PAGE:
You won’t miss that in the dark!
Final design is a new client, Oracle Client and Irish drifter, Dean Kearney. Dean has campaigned a Viper for a number of years and wanted an all new look this year.
Feedback from previous liveries and more recent proposals were the logos and branding were hard to read, so they wanted a design with maximum contrast and clarity. The brief also called for an aggressive, menacing design using Oracle’s colours (Chrome on a Black base with Orange accents) and oversized logos.
You’ll see Orange and Black is really in fashion this year. I’ve already done four liveries in these hues this year, plus Fredric Aasbo’s livery 2010-2014, so it can be a challenge to make sure each design is different and is fully resolved for the client.
The final design proposal uses a Matte Black base, with some subtle Gloss Black drop shadows with accents of Orange and Chrome flashes to show off the Viper’s lines with branding, largely as before. I also created a suit design for Dean using this coloration and similar flashes of colour. Due to a lack of accurate line drawing and sweeping lines, large parts of this livery was cut on the car by hand by Daley Visual who did a great job bringing this and Pat’s 350Z to life.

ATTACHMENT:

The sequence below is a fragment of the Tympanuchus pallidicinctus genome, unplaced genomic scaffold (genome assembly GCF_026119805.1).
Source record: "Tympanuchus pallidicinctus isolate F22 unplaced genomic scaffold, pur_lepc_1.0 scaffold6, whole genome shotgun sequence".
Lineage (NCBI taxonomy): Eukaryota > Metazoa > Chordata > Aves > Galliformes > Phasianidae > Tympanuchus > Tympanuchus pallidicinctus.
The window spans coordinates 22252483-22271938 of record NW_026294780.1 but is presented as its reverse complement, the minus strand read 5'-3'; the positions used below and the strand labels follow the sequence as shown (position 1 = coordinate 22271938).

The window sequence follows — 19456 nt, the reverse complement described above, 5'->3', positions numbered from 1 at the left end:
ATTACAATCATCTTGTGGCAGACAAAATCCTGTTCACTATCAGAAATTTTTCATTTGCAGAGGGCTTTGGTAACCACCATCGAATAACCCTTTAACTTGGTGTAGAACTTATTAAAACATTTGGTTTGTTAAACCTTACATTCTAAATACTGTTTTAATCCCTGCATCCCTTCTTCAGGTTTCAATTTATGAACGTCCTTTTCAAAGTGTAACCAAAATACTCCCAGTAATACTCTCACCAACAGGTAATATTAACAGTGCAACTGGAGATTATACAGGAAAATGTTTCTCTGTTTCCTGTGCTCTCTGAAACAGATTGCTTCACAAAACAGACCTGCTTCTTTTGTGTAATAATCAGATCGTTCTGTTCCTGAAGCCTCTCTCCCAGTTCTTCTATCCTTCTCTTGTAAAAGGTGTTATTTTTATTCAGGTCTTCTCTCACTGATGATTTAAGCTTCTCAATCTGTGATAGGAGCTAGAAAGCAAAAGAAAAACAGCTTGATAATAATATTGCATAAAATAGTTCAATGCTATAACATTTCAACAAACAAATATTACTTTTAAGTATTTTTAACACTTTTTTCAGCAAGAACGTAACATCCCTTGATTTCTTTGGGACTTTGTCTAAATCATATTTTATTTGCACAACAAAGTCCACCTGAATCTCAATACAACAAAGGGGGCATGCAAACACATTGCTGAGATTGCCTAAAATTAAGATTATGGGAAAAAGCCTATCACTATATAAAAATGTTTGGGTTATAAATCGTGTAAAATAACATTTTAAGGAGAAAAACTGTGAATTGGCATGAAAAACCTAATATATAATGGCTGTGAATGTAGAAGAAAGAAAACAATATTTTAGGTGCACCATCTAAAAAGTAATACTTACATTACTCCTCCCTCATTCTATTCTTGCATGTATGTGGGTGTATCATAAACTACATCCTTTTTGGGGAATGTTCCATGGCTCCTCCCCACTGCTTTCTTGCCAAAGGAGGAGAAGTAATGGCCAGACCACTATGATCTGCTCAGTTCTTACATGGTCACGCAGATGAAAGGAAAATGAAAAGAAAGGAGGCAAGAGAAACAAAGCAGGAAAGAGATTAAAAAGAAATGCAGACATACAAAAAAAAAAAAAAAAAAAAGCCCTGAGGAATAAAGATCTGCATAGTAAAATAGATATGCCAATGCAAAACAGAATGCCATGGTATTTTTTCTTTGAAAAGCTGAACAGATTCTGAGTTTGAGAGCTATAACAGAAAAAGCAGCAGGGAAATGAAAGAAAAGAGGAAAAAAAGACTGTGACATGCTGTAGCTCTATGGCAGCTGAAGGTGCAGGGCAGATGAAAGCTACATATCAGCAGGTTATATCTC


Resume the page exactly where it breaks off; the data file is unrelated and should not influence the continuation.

In addition, I was also recommissioned to produce the Hankook Tiire Formula Drift Spotter Guide again for 2015. One of the most popular guides in 2014 (only bettered by Le Mans!) the guide features all the Hankook runners in Pro and Pro2 championships. You can download the guide at Spotter Guides.com, or grab a printed version at FD events from the Hankook area, or during the Autograph sessions.
Good luck to all my clients past and present in FD this year.
April 11, 2015//Category: News/ Tags: Charles Ng, Dean Kearney, Formula D, formula drift, Hankook, livery design, Pat Mordaunt, Tyler McQuarrieSours: http://www.andyblackmoredesign.com/tag/formula-drift/
Livery design drift
.Top 15 Drift Liveries of the Month 2021 Best Designs Ep1